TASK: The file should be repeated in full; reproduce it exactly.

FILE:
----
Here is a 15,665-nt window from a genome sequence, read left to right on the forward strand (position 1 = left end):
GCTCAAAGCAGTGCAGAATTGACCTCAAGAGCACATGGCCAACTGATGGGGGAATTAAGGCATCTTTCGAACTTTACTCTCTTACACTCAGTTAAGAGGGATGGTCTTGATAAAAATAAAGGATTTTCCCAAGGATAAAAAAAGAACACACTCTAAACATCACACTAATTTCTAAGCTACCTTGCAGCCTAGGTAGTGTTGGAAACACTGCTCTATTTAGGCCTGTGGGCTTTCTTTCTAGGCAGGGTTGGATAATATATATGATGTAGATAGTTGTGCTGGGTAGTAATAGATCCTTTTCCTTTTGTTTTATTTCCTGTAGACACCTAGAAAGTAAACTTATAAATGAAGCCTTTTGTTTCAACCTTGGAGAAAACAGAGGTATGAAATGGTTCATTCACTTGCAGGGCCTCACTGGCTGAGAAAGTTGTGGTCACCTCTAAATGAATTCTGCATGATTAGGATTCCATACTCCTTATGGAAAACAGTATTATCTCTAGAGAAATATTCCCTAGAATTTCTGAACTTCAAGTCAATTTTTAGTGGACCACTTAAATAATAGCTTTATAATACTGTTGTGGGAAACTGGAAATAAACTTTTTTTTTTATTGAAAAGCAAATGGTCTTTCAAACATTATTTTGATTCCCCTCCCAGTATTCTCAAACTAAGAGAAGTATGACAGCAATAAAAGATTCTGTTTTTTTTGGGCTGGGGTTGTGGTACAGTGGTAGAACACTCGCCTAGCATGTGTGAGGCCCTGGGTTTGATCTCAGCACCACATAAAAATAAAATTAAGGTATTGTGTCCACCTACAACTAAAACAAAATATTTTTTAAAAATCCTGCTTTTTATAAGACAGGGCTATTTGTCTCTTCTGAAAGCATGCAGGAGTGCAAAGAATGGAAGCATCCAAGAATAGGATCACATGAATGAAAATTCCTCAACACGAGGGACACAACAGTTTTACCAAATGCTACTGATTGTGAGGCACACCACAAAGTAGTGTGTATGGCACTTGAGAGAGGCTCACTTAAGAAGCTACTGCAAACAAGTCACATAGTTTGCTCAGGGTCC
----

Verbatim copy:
Here is a 15,665-nt window from a genome sequence, read left to right on the forward strand (position 1 = left end):
GCTCAAAGCAGTGCAGAATTGACCTCAAGAGCACATGGCCAACTGATGGGGGAATTAAGGCATCTTTCGAACTTTACTCTCTTACACTCAGTTAAGAGGGATGGTCTTGATAAAAATAAAGGATTTTCCCAAGGATAAAAAAAGAACACACTCTAAACATCACACTAATTTCTAAGCTACCTTGCAGCCTAGGTAGTGTTGGAAACACTGCTCTATTTAGGCCTGTGGGCTTTCTTTCTAGGCAGGGTTGGATAATATATATGATGTAGATAGTTGTGCTGGGTAGTAATAGATCCTTTTCCTTTTGTTTTATTTCCTGTAGACACCTAGAAAGTAAACTTATAAATGAAGCCTTTTGTTTCAACCTTGGAGAAAACAGAGGTATGAAATGGTTCATTCACTTGCAGGGCCTCACTGGCTGAGAAAGTTGTGGTCACCTCTAAATGAATTCTGCATGATTAGGATTCCATACTCCTTATGGAAAACAGTATTATCTCTAGAGAAATATTCCCTAGAATTTCTGAACTTCAAGTCAATTTTTAGTGGACCACTTAAATAATAGCTTTATAATACTGTTGTGGGAAACTGGAAATAAACTTTTTTTTTTATTGAAAAGCAAATGGTCTTTCAAACATTATTTTGATTCCCCTCCCAGTATTCTCAAACTAAGAGAAGTATGACAGCAATAAAAGATTCTGTTTTTTTTGGGCTGGGGTTGTGGTACAGTGGTAGAACACTCGCCTAGCATGTGTGAGGCCCTGGGTTTGATCTCAGCACCACATAAAAATAAAATTAAGGTATTGTGTCCACCTACAACTAAAACAAAATATTTTTTAAAAATCCTGCTTTTTATAAGACAGGGCTATTTGTCTCTTCTGAAAGCATGCAGGAGTGCAAAGAATGGAAGCATCCAAGAATAGGATCACATGAATGAAAATTCCTCAACACGAGGGACACAACAGTTTTACCAAATGCTACTGATTGTGAGGCACACCACAAAGTAGTGTGTATGGCACTTGAGAGAGGCTCACTTAAGAAGCTACTGCAAACAAGTCACATAGTTTGCTCAGGGTCC